A new group of diamonds stands out as being more perfect than almost all others in the $14 billion global diamond market. They are “chemically, physically and optically identical to a mined diamond,” according to the BBC. Decades in the making, as the first-ever man-made diamonds were created in a lab in Upstate New York by General Electric in December 1954, the market for lab grown diamonds is increasingly finding favor among a growing number of companies and consumers, the latter of which are warming up to the idea of buying diamonds that have not been extracted from the mountainous expanse of the Republic of Sakha in Russia or from mines in Botswana, many of which are operated by De Beers, and instead, are coming out of labs in Silicon Valley or in Portland, Oregon.
Unsurprisingly, millennials are said to be driving this growing interest, tempted by the marked affordability of these alternatives, and the lack of potential human rights abuses tied to the “cultured” stones, which are “visually identical” to “the real thing.”
It is against this background that the lab-grown diamond industry is expected to growth significantly within the next several years. According to Morgan Stanley, by the end of 2020, the market for lab-grown diamonds could account for 15 percent of the gem-quality diamond market, up from less than 1 percent in 2016. At the same time, Bain & Co. asserted in its 2018 “Global Diamond Industry Report” that “lab-grown diamonds are clearly here to stay,” particularly in light of “generational shifts in consumer preferences.”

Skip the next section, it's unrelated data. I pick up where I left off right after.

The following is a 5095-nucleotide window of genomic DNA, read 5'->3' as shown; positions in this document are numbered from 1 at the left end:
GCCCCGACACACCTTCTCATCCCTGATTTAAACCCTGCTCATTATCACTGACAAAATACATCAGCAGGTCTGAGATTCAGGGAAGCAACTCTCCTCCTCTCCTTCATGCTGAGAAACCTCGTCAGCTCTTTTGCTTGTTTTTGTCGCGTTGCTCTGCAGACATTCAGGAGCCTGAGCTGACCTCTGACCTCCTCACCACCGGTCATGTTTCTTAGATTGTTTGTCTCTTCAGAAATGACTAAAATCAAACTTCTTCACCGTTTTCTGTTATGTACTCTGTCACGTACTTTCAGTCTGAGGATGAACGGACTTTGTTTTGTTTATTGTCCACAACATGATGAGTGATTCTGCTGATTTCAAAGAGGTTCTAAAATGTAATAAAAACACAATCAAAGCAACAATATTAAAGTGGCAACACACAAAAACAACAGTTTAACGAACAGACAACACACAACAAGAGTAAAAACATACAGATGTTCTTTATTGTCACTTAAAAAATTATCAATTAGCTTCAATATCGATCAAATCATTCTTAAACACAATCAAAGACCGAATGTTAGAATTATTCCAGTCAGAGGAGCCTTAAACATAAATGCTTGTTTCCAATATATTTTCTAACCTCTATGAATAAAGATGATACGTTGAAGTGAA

From De Beers to the FTC
With such a potential for growth in connection with the popularity of synthetic diamonds at play, even traditional jewelers, such as De Beers – the stalwart diamond purveyor that coined the phrase “A Diamond is Forever” in 1947 – which have been largely been reluctant to be too praiseworthy of this new category of diamonds for obvious reasons, are paying attention.
De Beers – the 133-year old mining-and-trading company that maintained a monopoly over the supply of the world’s mined diamonds until the late 1990s – has made moves in the diamond growing space, making headlines in late 2018 when it announced that it would invest nearly $100 million over four years to build a factory in Georgia that will churn out 500,000 carats of lab-grown gems per year to be sold under its Lightbox brand.